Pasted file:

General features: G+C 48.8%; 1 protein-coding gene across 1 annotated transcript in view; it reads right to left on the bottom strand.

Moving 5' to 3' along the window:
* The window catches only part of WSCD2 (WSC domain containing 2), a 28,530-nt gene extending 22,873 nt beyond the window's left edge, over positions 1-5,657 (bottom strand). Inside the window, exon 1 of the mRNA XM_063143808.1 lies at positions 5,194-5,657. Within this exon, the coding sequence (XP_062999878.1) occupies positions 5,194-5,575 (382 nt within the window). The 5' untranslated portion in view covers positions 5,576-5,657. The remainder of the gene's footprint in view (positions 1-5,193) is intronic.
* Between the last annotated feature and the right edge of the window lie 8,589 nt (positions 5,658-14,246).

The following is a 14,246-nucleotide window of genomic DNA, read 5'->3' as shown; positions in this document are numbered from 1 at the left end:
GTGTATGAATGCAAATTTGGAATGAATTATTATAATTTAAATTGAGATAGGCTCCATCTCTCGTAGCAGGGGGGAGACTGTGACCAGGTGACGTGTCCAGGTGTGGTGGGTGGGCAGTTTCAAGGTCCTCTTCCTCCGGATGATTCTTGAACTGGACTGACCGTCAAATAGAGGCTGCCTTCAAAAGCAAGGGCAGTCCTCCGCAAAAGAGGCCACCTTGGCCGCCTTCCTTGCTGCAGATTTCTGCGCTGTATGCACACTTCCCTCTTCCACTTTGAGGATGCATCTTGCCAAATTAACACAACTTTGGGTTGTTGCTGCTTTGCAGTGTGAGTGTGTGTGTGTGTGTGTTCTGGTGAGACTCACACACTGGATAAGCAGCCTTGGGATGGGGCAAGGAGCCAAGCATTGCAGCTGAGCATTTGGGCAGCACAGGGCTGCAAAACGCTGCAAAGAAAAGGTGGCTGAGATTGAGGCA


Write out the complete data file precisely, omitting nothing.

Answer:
General features: G+C 48.8%; 1 protein-coding gene across 1 annotated transcript in view; it reads right to left on the bottom strand.

Moving 5' to 3' along the window:
* The window catches only part of WSCD2 (WSC domain containing 2), a 28,530-nt gene extending 22,873 nt beyond the window's left edge, over positions 1-5,657 (bottom strand). Inside the window, exon 1 of the mRNA XM_063143808.1 lies at positions 5,194-5,657. Within this exon, the coding sequence (XP_062999878.1) occupies positions 5,194-5,575 (382 nt within the window). The 5' untranslated portion in view covers positions 5,576-5,657. The remainder of the gene's footprint in view (positions 1-5,193) is intronic.
* Between the last annotated feature and the right edge of the window lie 8,589 nt (positions 5,658-14,246).

The following is a 14,246-nucleotide window of genomic DNA, read 5'->3' as shown; positions in this document are numbered from 1 at the left end:
GTGTATGAATGCAAATTTGGAATGAATTATTATAATTTAAATTGAGATAGGCTCCATCTCTCGTAGCAGGGGGGAGACTGTGACCAGGTGACGTGTCCAGGTGTGGTGGGTGGGCAGTTTCAAGGTCCTCTTCCTCCGGATGATTCTTGAACTGGACTGACCGTCAAATAGAGGCTGCCTTCAAAAGCAAGGGCAGTCCTCCGCAAAAGAGGCCACCTTGGCCGCCTTCCTTGCTGCAGATTTCTGCGCTGTATGCACACTTCCCTCTTCCACTTTGAGGATGCATCTTGCCAAATTAACACAACTTTGGGTTGTTGCTGCTTTGCAGTGTGAGTGTGTGTGTGTGTGTGTTCTGGTGAGACTCACACACTGGATAAGCAGCCTTGGGATGGGGCAAGGAGCCAAGCATTGCAGCTGAGCATTTGGGCAGCACAGGGCTGCAAAACGCTGCAAAGAAAAGGTGGCTGAGATTGAGGCA